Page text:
I most certainly plan to import again. This was a "trial-run" for me to see just what was involved with the whole process and allowed me to iron some of the kinks out to plan for a much larger shipment in the future. I think these wonderful German and Austrian anvils need to see more use, and I swear by them; so I figured why not make them available on this side of the pond. The few of us who do import from Germany are all on very good terms with one another, and it's in such small quantities that we are not really treading on each others toes. 

 

Frank-thanks. The two Spanish ones; the blocky one dates from the 1760's or so, from Castellan Spain. It weighs in at 340#+. the shank on it has a wavy bottom to allow the ridges to bite into the wood I would imagine. I didn't yet take measurements, but the bottom of the shank is a good 3.5-4" square. One can see where Nimba drew its inspiration from. The other Spanish stake is beat to heck, and is even older. In its heyday it must have been something to see. Stepped feet, and some chiseled decoration complete it. It is over 400#.

 

IW-I'd love to see yours. This was the first one like this that I've come across-it has the angled face, church windows, AND an upsetting block-an odd combination for sure. the horns are exceptionally small for the overall size of it. I need to measure it, but the base is massive, as is the upsetting block. Agreed-they are a joy to use.

 

Aaron 

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Aaron,

 

Just curious why you went with Austrian anvils to import and not German?  I know you are in the business of re-sale, but from my experience people are wary of Austrain victorian cast reproductions versus genuine german cast anvils.

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Lil tomato, Steve has some very nice stuff, I bet you had fun out there. Especially seeing Tim's collection.

I did bring a few German ones over as well. I have no interest whatsoever in brining cast ones over. I have never owned a cast anvil, and I do not plan to. Just my preference. All of these are older forged ones, the oldest-judging stylistically and decorations could be as early as the 1670's, the newest from around the turn of the century. (1900) why Austria though? I had a good contact over there and it made my descision easier.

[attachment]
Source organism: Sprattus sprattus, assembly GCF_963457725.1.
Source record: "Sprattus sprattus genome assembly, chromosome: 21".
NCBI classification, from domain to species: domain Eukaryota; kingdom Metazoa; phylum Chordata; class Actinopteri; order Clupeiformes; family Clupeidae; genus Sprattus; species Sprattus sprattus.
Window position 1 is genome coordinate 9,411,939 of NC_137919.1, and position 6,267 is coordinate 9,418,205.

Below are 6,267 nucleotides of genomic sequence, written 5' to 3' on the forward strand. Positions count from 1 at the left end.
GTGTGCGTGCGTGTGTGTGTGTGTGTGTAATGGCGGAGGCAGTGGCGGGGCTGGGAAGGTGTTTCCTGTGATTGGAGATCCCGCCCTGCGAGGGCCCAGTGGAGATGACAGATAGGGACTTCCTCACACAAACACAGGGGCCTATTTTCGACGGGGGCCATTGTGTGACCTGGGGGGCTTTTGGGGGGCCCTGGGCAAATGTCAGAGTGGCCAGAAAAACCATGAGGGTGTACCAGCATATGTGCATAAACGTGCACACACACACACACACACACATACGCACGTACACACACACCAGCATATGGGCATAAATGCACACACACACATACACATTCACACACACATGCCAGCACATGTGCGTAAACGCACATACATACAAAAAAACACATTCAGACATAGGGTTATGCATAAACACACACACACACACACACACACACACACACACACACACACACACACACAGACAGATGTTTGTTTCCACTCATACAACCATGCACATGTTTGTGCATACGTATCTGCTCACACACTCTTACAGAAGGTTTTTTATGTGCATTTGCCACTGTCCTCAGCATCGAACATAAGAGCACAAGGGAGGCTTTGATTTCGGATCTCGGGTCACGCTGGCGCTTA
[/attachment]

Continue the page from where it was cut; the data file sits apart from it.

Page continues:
Cheers,

Aaron

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here is some more pics-these were the pics I recieved from my contact in Austria. When time permits I'll take better, more detailed ones, and put up longer descriptions. Anyone interested in any of them can feel free to contact me.

https://picasaweb.google.com/home

I'm still debating which one to keep...descisions descisions...I do think the Square spanish one would be fun-make a nice tapered stump for it, and carve figures on the stump. Maybe a carving of St.Elias??? We'll see, but for the time being I might have to "test run" a couple of the big ones.

Aaron

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It would be a dream to get a piece of art like this in the shop. How much would one of those mid sized(roughly 300 lb) ones cost? And wouldn't the shipping cost nearly as much as the anvil? That's an insane amount of weight.

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What can you say about that Polish anvil you have there?

Do you know what city it is out of and the year?

Why is there no horn?

The chisel work is nice, not something you see often.

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I'm afraid I do not know the city of origin. It is dated 1820 on the front, and I believe this was the year made as it (as well as all the other decorations) are quite deep-suggesting it was stamped while hot (in the forging process) it is probably my favorite of the ones I brought over. Why no horn? To be honest, I'm not sure. I can imagine a smaller hornless anvil (like this one) possibly being used as a bench anvil, but I've had hornless anvils weighing upwards of 400#...they were popular enough though, as I've come across an awful lot of them. I suppose I don't use the horn too often, and if I had a variety of hardies, it would just make the anvil have more mass where it's most important.

Cpt.Bruno, you'd be surprised at how reasonable shipping can be. For anything up to 150# it can be shipped USPS or normal carrier for right around $100. Anything more goes via freight. Depending on location, it's usually right around $200 or a bit less. That's strapped to a pallet and provided you have a forklift terminal where it can be dropped off at. Lift gate service is a whole lot extra.

Aaron